Ghana has achieved very significant gains in the areas of Water, Sanitation and Hygiene (WASH) in the past six years, ensuring greater access for millions of Ghanaians to safe drinking water and toilet facilities, it has been revealed.
According to the 2021 Population and Housing Census undertaken by the Ghana Statistical Service, the number of households that currently have access to toilet facilities has increased from 33% to 59.3%. The percentage of households with access to basic drinking water has seen a significant improvement from 79% in 2018 to 87.7% in 2021.
“These improvements have resulted in very significant gains. For instance, not a single case of cholera has been recorded in the past six years”, the Vice President, Dr Mahamudu Bawumia declared on Wednesday October 19th, 2022 in Accra.
The Vice President, who was speaking at the opening ceremony of the ‘All Systems Go Forum’ organized by the Ministry of Sanitation and Water Resources, said Government has shown its commitment to addressing the water and sanitation needs of Ghanaians while meeting the Sustainable Development Goals (SDGs).
“As the Co-Chair of the Sustainable Development Goals, His Excellency President Nana Addo Dankwa Akufo-Addo has demonstrated adequate commitment to ensuring that Ghana meets the 2030 Agenda for the SDGs, with equal emphasis on SDG 6, within the stipulated time
“This is reflected in the many projects being undertaken in the WASH Sector, some of which are already completed and commissioned, whilst processes are ongoing for the others.
“Some of the projects are: Upper East Water Supply Project; Yendi Water Supply Project; Tamale Water Supply Project; Damongo Water Supply Project; Wenchi Water Supply Project; Sunyani Water Supply Project; Keta Water Supply Project; Sekondi-Takoradi Water Supply Project; and additional financing for the Greater Accra Metropolitan Area (GAMA)/Greater Kumasi Metropolitan Area Water and Sanitation Project.”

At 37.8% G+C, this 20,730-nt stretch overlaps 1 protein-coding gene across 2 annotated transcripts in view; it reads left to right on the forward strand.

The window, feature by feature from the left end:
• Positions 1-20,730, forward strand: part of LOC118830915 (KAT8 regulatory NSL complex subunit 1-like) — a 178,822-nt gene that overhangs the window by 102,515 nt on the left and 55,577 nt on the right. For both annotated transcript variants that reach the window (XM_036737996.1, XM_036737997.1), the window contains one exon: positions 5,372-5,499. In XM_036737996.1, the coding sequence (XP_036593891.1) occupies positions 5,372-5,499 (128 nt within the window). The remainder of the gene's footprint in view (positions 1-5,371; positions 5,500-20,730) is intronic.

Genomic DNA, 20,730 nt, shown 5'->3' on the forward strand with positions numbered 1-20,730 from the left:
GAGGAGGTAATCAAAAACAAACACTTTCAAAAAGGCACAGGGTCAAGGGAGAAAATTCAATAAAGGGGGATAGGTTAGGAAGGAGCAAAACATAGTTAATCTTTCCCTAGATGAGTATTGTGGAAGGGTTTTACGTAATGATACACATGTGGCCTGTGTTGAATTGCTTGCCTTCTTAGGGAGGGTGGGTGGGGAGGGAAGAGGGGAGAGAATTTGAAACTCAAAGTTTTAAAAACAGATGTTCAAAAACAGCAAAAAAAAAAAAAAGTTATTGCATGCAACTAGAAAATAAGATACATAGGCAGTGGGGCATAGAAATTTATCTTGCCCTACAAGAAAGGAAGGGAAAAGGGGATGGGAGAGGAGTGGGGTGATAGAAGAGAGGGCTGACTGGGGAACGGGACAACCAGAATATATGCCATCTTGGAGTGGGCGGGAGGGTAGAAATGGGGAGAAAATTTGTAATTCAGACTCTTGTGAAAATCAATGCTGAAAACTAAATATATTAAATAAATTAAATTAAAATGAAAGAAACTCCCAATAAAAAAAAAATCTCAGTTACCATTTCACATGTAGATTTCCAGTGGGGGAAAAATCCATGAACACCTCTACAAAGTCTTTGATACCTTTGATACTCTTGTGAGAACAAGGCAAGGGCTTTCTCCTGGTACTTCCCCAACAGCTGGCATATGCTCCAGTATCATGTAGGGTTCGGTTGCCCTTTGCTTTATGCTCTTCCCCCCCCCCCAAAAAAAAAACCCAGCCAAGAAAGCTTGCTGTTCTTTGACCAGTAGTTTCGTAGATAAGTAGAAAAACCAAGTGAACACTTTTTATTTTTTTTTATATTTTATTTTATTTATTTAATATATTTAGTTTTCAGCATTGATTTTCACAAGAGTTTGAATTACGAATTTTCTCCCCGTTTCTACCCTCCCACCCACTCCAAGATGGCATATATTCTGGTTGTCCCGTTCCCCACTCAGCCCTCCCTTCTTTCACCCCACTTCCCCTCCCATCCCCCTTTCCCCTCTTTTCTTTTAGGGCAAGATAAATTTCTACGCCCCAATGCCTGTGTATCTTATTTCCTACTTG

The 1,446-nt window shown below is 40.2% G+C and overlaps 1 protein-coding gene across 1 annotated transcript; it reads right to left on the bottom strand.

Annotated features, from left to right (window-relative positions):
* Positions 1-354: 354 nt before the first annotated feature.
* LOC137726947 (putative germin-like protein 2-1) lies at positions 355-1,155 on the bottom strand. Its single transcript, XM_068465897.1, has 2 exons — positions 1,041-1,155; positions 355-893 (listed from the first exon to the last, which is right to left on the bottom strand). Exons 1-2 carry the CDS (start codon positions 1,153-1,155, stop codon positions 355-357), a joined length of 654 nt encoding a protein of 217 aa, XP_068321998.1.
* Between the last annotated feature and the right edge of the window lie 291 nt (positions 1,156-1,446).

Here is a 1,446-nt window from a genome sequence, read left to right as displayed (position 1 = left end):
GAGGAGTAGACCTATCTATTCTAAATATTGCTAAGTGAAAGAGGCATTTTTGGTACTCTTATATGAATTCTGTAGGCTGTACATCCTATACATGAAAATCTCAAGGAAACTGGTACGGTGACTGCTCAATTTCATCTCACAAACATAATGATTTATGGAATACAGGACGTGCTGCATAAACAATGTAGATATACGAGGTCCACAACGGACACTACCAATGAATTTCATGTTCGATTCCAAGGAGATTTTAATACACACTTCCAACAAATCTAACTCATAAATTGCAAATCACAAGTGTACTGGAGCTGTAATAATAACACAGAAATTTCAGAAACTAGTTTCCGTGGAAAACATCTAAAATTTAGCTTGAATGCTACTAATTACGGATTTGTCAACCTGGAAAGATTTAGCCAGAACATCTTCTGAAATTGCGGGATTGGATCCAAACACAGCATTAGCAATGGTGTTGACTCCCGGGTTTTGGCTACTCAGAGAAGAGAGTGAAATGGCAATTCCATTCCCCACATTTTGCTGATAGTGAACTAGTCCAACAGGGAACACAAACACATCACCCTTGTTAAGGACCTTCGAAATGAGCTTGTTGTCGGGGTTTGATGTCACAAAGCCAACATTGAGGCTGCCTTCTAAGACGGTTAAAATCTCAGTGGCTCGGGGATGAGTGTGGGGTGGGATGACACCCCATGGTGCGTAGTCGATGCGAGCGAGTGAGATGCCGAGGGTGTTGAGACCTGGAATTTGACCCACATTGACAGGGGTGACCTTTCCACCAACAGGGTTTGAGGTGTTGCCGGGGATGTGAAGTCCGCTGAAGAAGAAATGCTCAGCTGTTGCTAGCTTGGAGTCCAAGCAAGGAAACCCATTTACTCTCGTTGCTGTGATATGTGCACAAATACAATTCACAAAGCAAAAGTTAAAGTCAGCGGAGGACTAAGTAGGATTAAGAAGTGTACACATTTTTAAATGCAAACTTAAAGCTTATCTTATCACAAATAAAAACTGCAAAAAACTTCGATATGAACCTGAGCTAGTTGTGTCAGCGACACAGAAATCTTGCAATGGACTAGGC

The interventions in the water sub-sector are expected to result in additional 4.3 million beneficiaries having access to potable water, Dr Bawumia added.
The Vice President commended the organizers and partners for the Symposium – IRC, UNICEF and the Conrad Hilton Foundation – for the programme, saying its conception and organization provides ample testimony that African WASH Experts are alive to their responsibilities.
“This Symposium is occurring at a crucial time in our development when the population of Africa keeps rising, with its attendant high demand for WASH-related services, knowing that the provision of such services has not kept pace with the increasing population.
“There is, therefore, the urgent need for action to strengthen the African WASH planning and capabilities so as to strengthen the sector for effective service delivery to the growing population… Incorporating “Systems Thinking” and technical expertise with public policy, as the theme suggests, promises to hold the key to the positive way forward in seeking a lasting solution to the challenges in the WASH Sector. There is the need to continue to improve the traditional approach adopted in the past so as to yield better results.
“This is an urgent call to our Leaders and WASH Experts to deepen their collaboration to address issues in the Sector. It is also imperative, as a Continent, to tap into the unique experiences, skills and stock of knowledge of our Experts to help chart a new course for improved WASH service delivery.”